Archive for the ‘Nature Deficit Disorder [NDD] (disconnection from nature)’ Category

In order to solve the current economic crisis we need to put many unemployed and/or underemployed people back to work rebuilding small/medium-sized towns, farms, villages, and hamlets.  There are hundreds if not thousands of small to medium-sized towns across the USA with declining populations that could be revitalized with an influx of people in to them (from America’s overgrown cities) which would revive local/regional markets.  People keep cramming in to cities/suburbs (major metro areas) where the employment market is vastly over-saturated and this only serves to exacerbate employment problems.

Small and medium-sized farms which surround towns and villages should be re-started to provide employment opportunities and secure America’s food supplies for the future.  We should also work to revive local/regional factories and artisan shops in towns and cities, rebuilding America’s domestic manufacturing base.  There are far too many paper shufflers in the American economy and as such we must begin to revive key hands-on industries – agriculture, manufacturing, focus on long-term ecological sustainability, etc – which actually produce things locally and regionally.  The USA manufactures more than it ever has yet industry/manufacturing has become so overmechanized that one machine now does the work that dozens (even hundreds) of people used to do by hand; as such, we may also need to begin to de-mechanize certain manufacturing sectors in order to provide more jobs, i.e. begin to make and produce more things by hand as in the past (artisans of yore like the local butcher, baker, and candlestick maker) instead of relying too much on machinery in far away places.

This economic crisis and only be solved by de-centralization, re-localization, and re-regionalization of people, industry, artisanry, manufacturing, and especially agriculture.  In a mature American market facing the typical and predictable capitalistic crisis of overproduction, oversupply, and overmechanization (along with almost total agricultural and industrial monopolies), so called ‘green collar jobs’ are the only way to fix the current mess now and in the coming decades/centuries.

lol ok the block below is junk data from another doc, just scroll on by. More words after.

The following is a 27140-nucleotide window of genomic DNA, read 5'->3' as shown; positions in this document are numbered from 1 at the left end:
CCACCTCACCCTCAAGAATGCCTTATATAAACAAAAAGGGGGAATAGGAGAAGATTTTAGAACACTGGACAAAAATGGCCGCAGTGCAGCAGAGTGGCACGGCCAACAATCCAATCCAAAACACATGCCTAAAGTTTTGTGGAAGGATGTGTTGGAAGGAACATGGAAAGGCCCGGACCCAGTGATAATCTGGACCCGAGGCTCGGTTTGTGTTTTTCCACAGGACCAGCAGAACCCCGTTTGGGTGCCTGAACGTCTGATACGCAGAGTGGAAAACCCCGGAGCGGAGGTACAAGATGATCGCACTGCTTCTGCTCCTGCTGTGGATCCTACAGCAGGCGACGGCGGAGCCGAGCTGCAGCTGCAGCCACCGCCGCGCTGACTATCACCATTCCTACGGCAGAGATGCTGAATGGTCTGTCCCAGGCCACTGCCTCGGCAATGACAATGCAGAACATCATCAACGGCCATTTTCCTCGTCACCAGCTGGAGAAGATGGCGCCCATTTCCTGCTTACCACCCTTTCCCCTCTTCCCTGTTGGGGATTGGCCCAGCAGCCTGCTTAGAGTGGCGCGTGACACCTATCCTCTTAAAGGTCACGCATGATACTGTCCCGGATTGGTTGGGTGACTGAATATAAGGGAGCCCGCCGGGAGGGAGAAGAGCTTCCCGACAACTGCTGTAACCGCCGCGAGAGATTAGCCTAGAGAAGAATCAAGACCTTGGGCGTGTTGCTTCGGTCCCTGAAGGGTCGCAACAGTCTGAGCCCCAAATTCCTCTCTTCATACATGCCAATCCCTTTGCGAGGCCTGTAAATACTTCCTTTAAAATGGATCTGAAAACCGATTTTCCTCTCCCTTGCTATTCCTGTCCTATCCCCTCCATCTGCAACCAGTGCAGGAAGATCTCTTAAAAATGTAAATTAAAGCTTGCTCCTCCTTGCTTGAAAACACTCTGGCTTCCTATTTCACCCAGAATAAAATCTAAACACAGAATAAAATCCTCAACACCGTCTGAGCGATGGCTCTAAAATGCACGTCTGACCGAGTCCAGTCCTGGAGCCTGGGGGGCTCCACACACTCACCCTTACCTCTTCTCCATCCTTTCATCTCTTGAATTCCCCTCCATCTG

Cousin Charles’s feeling about the depression is that it serves the “industrialists” right. He pointed out in a magazine article seven years ago that the present trouble with the country was that the cities were getting overgrown – Megalopolis, as Spengler calls it. Strange that it should have been left for a German to diagnose our American disease. But the effect of the depression should be salutary, because it ought to make the government get rid of the high tariff and send people back to the land. There’s always a living on a farm – and he himself has been a dirt farmer, not a white-collar farmer. – http://xroads.virginia.edu/~MA01/White/anthology/tennessee.html

Even the apologists of industrialism have been obliged to admit that some economic evils follow in the wake of the machines. These are such as overproduction, unemployment, and a growing inequality in the distribution of wealth. But the remedies proposed by the apologists are always homeopathic. They expect the evils to disappear when we have bigger and better machines, and more of them. Their remedial programs, therefore, look forward to more industrialism. … Opposed to the industrial society is the agrarian, which does not stand in particular need of definition. An agrarian society is hardly one that has no use at all for industries, for professional vocations, for scholars and artists, and for the life of cities. Technically, perhaps, an agrarian society is one in which agriculture is the leading vocation, whether for wealth, for pleasure, or for prestige-a form of labor that is pursued with intelligence and leisure, and that becomes the model to which the other forms approach as well as they may. But an agrarian regime will be secured readily enough where the superfluous industries are not allowed to rise against it. The theory of agrarianism is that the culture of the soil is the best and most sensitive of vocations, and that therefore it should have the economic preference and enlist the maximum number of workers. – http://xroads.virginia.edu/~MA01/White/anthology/agrarian.html

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As referenced in a recent post, the USA and other nations must begin to build ecovillages, ecotowns, and ecosuburbs for a substantial portion of its population due to the growing instability and over-reach of petroleum-based living systems.  This is especially important for the growing underclass in the USA and elsewhere, not just the middle classes.  This is due to the fact that large numbers of the underclass are in many senses unfit for working and living in any other manner — the modern techno-industrial world has grown too complicated for large numbers of the population (especially the underclass), and thus they must be encouraged to live in ways that are more fit for their skill-set and socio-cultural mindset, i.e. in ecovillages, ecotowns, and ecosuburbs (or ‘agriburbs‘).  Green-collar jobs are the only way forward for a substantial portion of the population and as such many nations must begin to create such jobs en masse as soon as possible.